What the indulgent press calls `anti-globalism activists' is a core of extreme Marxists, anarchists, and street thugs, around which gravitates a nebulous galaxy of grubby students; assorted leftists; union militants; advocacy groups; and what my sharp-tongued mother calls `scum of the gutter.'

And:
Any `demonstrators' who show up equipped with helmets, masks, body armor, and iron bars should be arrested at sight and jailed for long terms. Looters and arsonists should be shot.

And:
But the totalitarian left didn't just disappear. Like an oil slick treated by dispersant chemicals, it dissolved into countless small blobs: `anti-racists;' militant leftwingers disguised as ecologists (ie the Sierra Club); feminists; sociologists; `children's' and `anti-poverty advocates;' many NGO (non-government organizations); Christian aid groups like Oxfam; anti-tobacco, anti-GMO and antigun crusaders, etc.etc.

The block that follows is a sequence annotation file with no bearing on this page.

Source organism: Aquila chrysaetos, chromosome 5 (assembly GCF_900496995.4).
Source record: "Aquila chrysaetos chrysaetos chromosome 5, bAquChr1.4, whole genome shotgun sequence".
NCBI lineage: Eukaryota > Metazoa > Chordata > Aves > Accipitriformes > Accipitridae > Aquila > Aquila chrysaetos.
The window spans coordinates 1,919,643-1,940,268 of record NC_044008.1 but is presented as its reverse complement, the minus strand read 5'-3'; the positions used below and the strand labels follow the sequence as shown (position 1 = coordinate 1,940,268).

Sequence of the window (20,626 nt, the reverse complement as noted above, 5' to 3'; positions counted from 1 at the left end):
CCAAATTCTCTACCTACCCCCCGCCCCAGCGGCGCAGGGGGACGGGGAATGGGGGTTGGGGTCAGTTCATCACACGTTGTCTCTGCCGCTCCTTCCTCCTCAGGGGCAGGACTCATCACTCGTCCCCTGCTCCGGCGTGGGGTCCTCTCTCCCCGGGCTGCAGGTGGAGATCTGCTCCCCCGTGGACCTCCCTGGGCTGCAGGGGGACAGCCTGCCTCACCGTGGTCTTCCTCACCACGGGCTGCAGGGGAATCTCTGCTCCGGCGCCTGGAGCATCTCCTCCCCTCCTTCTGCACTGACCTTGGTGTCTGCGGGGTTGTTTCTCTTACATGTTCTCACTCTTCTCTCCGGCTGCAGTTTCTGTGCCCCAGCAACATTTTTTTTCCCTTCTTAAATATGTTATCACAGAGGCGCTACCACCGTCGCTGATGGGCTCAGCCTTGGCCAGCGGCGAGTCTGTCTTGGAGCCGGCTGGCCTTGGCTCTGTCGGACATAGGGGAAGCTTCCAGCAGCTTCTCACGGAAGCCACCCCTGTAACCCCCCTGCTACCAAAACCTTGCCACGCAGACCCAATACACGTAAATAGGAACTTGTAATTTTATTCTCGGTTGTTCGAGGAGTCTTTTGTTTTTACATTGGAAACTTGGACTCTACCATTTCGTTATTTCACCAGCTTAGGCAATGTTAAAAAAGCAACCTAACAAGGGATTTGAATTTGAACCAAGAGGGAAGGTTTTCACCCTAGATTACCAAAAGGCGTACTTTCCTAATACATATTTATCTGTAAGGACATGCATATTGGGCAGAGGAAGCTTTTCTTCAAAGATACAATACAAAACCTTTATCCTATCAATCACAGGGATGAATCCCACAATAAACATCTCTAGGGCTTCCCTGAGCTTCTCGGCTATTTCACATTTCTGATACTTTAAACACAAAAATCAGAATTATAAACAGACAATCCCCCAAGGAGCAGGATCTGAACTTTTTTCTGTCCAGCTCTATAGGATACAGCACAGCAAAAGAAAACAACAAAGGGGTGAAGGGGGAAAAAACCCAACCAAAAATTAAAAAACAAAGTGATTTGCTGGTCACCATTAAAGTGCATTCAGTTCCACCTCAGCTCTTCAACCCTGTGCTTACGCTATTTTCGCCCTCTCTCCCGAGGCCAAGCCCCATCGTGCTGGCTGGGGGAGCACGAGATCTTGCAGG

And the concluding paragraph:
Topic number one for the next G-8 conference should be: how to rid our schools and universities of the infestation of marxist ideologists who seek to turn our children against democracy and free markets, the most successful, humane and beneficial political and economic system in history.

The writer of this screed is, of course, Eric Margolis - you can read the whole thing here. I'm not accusing him of anything; I'm sure he can reconcile this old piece with his latest. It is amusing to note who his new friends are, though.

Gunned down

I've reorganized the blogroll a bit, and added a few more sites:
  • Replaced The Shotgun with Political Staples. I should have linked Greg a long time ago; when I decided to stop visiting The Shotgun out of general frustration and scrolling fatigue, I determined that his stuff is all that I'd miss.
  • Added Greg at Sinister Thoughts. I neither endorse nor understand his worldview, but as noted recently by The Monger, he's mighty civil about it. In my comments, he raised actual objections, not made-up ones. Furthermore, he respects the man presently serving as Prime Minister about as much as I do, that being, uh, not so much.